Missouri committee refuses to discuss and vote on sports betting bills
Missouri’s Select Committee on Public Policy declined Monday to discuss or vote on a pair of sports betting bills backed by casinos and professional sports teams.
The bills, HB 2502 and HB 2556, were developed with strong input from key stakeholders and were on the agenda for discussion and, potentially, a vote, before committee chairman Scott Cupps n opened the meeting by saying that the committee would not be discussing bills.
Cupps said the committee, before proceeding, would like to see amendments to the bills regarding problem gambling, “offsite betting fees” and promotions. Last week, during a three-hour hearing, Representative Dottie Bailey suggested extending the admission fees that Missouri currently has in place for brick-and-mortar casinos to the virtual world. Sports betting supporters slammed the idea, which Bailey told the hearing was a joke, but Cupps on Monday gave a window into the possibility of having a fee.
“The money would go to the county where the bet was placed,” he said, instead of the county where a casino is located. From Cupps’ comments, it appears lawmakers are already considering such a change. If Missouri instituted a “virtual admission fee,” it would be the first state in the nation to charge bettors an upfront fee for the privilege of placing a digital bet.
PG/RG needs more attention
Another critical talking point, according to problem gambling advocate Brianne Doura-Schawohl, is the need to increase the $250,000 Missouri bills would allocate to problem and responsible gambling programs. In addition, one of the bills does not include a self-exclusion element and advertising guidelines could be strengthened, she said.
Doura-Schawohl suggested that a percentage of revenue be earmarked for problem and responsible gambling programs with a minimum contribution of more than $250,000 set aside each year. Currently, she says, Missouri sets aside 4 cents per person for problem and responsible gambling, while 40 other states set aside an average of 37 cents per person. Additionally, she said the bills need more safeguards around problem and responsible gambling in general.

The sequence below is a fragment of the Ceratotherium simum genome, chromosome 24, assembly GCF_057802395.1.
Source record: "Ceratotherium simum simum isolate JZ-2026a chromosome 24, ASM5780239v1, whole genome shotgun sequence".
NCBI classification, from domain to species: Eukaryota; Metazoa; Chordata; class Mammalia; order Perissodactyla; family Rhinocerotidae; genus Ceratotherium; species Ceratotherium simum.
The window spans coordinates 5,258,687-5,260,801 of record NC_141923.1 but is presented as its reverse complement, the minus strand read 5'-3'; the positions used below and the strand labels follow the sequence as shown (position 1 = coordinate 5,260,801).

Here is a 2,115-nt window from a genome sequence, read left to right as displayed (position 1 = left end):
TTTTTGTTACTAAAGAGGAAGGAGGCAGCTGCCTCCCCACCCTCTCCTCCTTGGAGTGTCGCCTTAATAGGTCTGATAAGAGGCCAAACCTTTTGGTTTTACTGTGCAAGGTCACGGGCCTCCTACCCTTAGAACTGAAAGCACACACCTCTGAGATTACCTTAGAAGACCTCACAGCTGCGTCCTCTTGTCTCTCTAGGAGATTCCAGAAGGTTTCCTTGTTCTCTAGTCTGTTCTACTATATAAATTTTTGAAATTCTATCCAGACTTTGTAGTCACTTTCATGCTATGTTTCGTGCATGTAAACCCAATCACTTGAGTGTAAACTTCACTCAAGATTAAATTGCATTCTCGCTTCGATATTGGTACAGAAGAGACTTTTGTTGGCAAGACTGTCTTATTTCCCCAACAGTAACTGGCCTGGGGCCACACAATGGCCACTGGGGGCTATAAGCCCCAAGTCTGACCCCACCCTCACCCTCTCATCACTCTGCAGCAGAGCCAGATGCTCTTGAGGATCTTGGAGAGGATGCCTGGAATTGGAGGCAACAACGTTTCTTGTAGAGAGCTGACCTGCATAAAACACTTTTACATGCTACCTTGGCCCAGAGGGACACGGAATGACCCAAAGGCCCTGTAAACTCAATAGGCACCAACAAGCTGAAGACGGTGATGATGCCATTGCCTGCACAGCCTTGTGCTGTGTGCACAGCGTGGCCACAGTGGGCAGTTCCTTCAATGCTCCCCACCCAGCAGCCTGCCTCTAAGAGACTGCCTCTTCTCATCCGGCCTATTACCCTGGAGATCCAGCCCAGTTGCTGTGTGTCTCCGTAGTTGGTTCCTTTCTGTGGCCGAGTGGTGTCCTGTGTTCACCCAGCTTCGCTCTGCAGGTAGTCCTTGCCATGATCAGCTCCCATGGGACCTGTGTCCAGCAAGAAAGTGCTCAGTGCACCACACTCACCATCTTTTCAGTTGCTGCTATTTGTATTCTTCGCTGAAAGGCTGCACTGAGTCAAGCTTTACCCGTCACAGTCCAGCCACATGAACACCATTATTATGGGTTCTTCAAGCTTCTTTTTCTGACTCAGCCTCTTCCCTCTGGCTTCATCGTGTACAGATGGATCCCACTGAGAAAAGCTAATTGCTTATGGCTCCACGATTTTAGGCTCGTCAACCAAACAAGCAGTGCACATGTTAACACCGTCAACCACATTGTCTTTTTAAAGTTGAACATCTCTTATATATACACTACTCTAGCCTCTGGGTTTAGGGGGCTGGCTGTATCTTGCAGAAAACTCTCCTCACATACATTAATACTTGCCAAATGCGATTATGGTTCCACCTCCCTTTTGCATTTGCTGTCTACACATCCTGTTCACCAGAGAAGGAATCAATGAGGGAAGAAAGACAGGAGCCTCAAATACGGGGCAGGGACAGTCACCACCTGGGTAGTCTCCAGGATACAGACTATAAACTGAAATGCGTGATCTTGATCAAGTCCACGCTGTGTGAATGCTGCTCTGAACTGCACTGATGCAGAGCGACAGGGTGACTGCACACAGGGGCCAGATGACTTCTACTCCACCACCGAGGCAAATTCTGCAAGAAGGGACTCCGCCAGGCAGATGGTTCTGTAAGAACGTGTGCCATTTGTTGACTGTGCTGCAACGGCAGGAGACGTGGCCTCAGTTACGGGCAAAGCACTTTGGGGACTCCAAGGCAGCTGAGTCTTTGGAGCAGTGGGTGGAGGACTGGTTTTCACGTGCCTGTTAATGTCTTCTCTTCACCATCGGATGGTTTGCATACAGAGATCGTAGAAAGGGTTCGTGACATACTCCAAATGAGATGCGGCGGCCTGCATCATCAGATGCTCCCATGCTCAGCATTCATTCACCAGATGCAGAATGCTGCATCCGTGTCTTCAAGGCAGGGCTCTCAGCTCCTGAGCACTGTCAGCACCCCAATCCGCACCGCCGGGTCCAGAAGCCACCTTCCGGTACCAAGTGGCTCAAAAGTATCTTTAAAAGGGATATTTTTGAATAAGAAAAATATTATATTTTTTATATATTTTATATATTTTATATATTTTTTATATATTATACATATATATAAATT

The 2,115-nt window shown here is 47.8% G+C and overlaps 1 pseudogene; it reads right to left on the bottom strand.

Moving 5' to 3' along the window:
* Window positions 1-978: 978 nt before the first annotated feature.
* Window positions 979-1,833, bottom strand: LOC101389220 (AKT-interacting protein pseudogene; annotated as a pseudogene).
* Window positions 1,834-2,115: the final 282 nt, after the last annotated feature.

You inscrutable idiots. Your plan to legalize sports betting in Missouri applies to… betting on Missouri professional teams and nothing else? And no betting on accessories for…. the reasons? It’s by far the dumbest state in the union, I swear. https://t.co/cfeU4bm3cL pic.twitter.com/WsL9OTuKDZ
—Brenden Schaeffer (@bschaeffer12) February 23, 2022
“There are approximately 92,000 Missourians (2.2% of the adult population) struggling with problem gambling,” Doura-Schawohl said. Sports handle. “Additionally, according to the 2016 Survey of Problem Gambling Services in the United States, Missouri ranks 33rd out of 50 U.S. states in per capita public funding spent on problem gambling services.
“The proposed sports betting bills in their current iterations have significant deficits with respect to problem gambling funding and infrastructure. Because Missouri is already operating from a deficit, the suggested additional funding of $250 $000 won’t even begin to scratch the surface to meet the state’s need for problem gambling research, prevention, education, treatment and recovery.”
Promos another potential problem
Cupps said the committee would continue to engage with stakeholders and possibly propose amendments to the bills before moving them forward. Lawmakers in Missouri have been fighting for four years to pass a sports betting bill while neighbors Arkansas, Illinois, Iowa, Nebraska and Tennessee have all legalized betting, though that they are not yet in force in Nebraska. Illinois, Iowa and Tennessee all allow mobile betting statewide, and Missouri lawmakers have said they are aware of state residents crossing the border to bet.
Legalized sports betting could generate more than $15 million in tax revenue for Missouri, according to new legislative analysis.https://t.co/fjSY0gFn3i
— St. Louis Post-Dispatch (@stltoday) February 23, 2022
Current versions of the bills also allow operators to cancel all promotions, and such cancellations, according to Cupps, would be overkill. Cupps said lawmakers would like to see a cap on promotional expungements, which have become an issue in other states. In states like Colorado and Virginia, tax revenues or money for problem gambling have been significantly lower than expected after massive promotional delistings in both states.